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120 watt CPU in 95 Watt Motherboard

Discussion in 'Hardware' started by convan, Jun 14, 2009.

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  1. convan

    convan New Member

    hi all

    i have just baught myself a cpu and motherboard now the thing is the motherboard spec is for a 95 watt max CPU i have a 120wat CPU:eek:. I have ab asrock n68s motherboard and a AMD phenom 9950 quad core cpu. what effect will it have on my pc if i run the 2 together? wou;d the perfomance be alot less??

  2. convan

    convan New Member

    sorry its a 125watt AMD CPU
  3. wagnerk
    Highly Decorated Member Award

    wagnerk aka kitkatninja Moderator

    Well looking at the motherboard's list of supported CPU's, it looks like that CPU is not supported. In the past when I've had CPU's which the MB doesn't support, it won't boot.

    I would say either get yourself another CPU or get yourself another MB.

    Certifications: CITP, PGDip, BSc, HNC, LCGI, PTLLS, MCT, MCITP, MCTS, MCSE, MCSA:M, MCSA, MCDST, MCP, MTA, MCAS, MOS (Master), A+, N+, S+, ACA, VCA, etc... & 2nd Degree Black Belt
    WIP: MSc in Tech Management
  4. convan

    convan New Member

    hi ken

    sorry i did not mention that is is running and at the cpu speed it should wich is 2.6ghz. what effect wud it have? is it possoble to laod a new bios to support 125wat cpu?

    thanks convan
  5. Bluerinse
    Honorary Member

    Bluerinse Exabyte Poster

    My guess.. if you run a CPU that draws more current (power dissipated in heat.. measured in Watts) than the board is designed for, you risk overheating the boards components and causing damage.

    This is an electronics limitation and cannot be changed with firmware/software ie changes in BIOS version etc.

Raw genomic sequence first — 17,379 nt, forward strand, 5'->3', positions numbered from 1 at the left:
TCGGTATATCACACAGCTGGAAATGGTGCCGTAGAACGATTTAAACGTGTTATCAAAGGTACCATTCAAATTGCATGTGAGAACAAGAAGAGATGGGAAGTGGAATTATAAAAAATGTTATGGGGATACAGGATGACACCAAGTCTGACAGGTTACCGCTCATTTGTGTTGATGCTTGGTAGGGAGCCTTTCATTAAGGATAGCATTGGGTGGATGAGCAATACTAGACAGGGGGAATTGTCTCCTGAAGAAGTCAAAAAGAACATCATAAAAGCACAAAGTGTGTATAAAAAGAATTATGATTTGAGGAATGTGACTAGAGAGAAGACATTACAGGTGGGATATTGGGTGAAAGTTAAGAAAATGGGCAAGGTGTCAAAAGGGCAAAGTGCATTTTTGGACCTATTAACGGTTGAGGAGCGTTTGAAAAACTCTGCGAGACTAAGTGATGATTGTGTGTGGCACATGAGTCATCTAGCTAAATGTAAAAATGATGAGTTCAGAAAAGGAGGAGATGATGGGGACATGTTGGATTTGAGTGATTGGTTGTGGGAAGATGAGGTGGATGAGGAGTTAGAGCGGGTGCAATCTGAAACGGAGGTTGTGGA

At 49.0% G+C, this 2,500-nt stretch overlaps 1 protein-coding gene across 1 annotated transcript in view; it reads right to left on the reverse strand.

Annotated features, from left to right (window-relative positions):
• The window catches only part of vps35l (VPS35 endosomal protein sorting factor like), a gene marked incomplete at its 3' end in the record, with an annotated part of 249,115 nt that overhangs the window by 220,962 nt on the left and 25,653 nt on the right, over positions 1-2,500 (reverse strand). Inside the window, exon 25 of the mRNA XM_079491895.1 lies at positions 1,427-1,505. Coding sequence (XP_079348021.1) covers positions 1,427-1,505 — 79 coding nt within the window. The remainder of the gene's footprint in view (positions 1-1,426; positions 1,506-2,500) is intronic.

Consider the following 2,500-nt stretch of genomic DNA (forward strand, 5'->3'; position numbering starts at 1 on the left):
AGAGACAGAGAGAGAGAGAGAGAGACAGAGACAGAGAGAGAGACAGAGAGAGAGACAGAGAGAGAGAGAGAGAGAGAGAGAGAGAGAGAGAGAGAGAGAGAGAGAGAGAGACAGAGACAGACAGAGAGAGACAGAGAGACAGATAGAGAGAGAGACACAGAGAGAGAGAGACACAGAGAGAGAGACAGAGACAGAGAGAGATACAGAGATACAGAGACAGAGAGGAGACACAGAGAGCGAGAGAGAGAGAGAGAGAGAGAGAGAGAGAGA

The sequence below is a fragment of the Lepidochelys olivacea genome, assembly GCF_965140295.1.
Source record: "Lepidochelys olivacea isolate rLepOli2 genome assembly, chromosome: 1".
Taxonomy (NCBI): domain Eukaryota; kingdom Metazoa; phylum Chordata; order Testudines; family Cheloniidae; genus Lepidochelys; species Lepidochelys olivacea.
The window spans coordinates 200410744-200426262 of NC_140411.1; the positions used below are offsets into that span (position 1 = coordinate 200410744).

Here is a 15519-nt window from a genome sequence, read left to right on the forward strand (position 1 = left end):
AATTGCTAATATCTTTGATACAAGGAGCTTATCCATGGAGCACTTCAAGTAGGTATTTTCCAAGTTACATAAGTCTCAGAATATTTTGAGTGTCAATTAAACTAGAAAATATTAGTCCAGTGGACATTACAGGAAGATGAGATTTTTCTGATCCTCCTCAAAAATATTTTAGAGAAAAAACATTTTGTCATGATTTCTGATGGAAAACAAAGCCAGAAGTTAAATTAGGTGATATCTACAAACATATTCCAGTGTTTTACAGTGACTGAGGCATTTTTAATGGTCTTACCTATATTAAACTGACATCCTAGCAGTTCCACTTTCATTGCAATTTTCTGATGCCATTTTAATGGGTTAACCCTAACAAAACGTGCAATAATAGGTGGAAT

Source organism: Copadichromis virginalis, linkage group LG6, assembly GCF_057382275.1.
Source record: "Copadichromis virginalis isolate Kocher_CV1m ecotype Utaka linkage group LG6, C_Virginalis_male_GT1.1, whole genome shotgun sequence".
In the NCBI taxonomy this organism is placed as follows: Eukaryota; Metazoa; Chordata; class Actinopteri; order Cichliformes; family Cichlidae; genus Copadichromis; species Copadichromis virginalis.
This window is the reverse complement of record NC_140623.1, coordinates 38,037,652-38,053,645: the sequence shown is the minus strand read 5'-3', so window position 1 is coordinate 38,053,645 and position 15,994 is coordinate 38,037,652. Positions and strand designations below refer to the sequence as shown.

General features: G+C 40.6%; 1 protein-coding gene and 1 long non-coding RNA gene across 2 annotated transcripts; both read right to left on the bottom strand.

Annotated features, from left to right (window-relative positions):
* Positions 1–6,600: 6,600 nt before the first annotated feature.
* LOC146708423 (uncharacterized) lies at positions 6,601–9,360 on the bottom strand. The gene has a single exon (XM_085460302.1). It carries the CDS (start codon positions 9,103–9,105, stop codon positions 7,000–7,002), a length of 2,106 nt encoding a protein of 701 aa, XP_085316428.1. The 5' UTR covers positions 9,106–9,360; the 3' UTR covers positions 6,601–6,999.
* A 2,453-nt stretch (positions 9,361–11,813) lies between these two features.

Certifications: C&G Electronics - MCSA (W2K) MCSE (W2K)
  6. dmarsh

    dmarsh Terabyte Poster

    Watts is a measure of power, in current terms its :-

    "By the definition of the units of ampere and volt, work is done at a rate of one watt when one ampere flows through a potential difference of one volt."

    So basically its volts * amps.

    Parts on your mobo, probably mainly the parts which take part of the voltage regulator circuit will have set ratings for volts, amps and ohms. The combinations of these components will define the amount of watts the circuit can deliver.

    Since voltages on mobos are fixed at 12, 5 and 3 volts I guess they deliver more watts by upping the current (amps).

    Current in general generates heat when it flows through a material, extra current would generate more heat, in your case since this is hardware everything is hard wired, theres no easy way for you to change any of this. You'd basically have to change all the voltage regulator parts on the mobo. The principle of current generating heat is what makes an electric lightbulb (some of the energy gets converted to light), electric fire and kettle work.

    Go and buy a newer 125 watt approved mobo. Basically make sure you have matched components.

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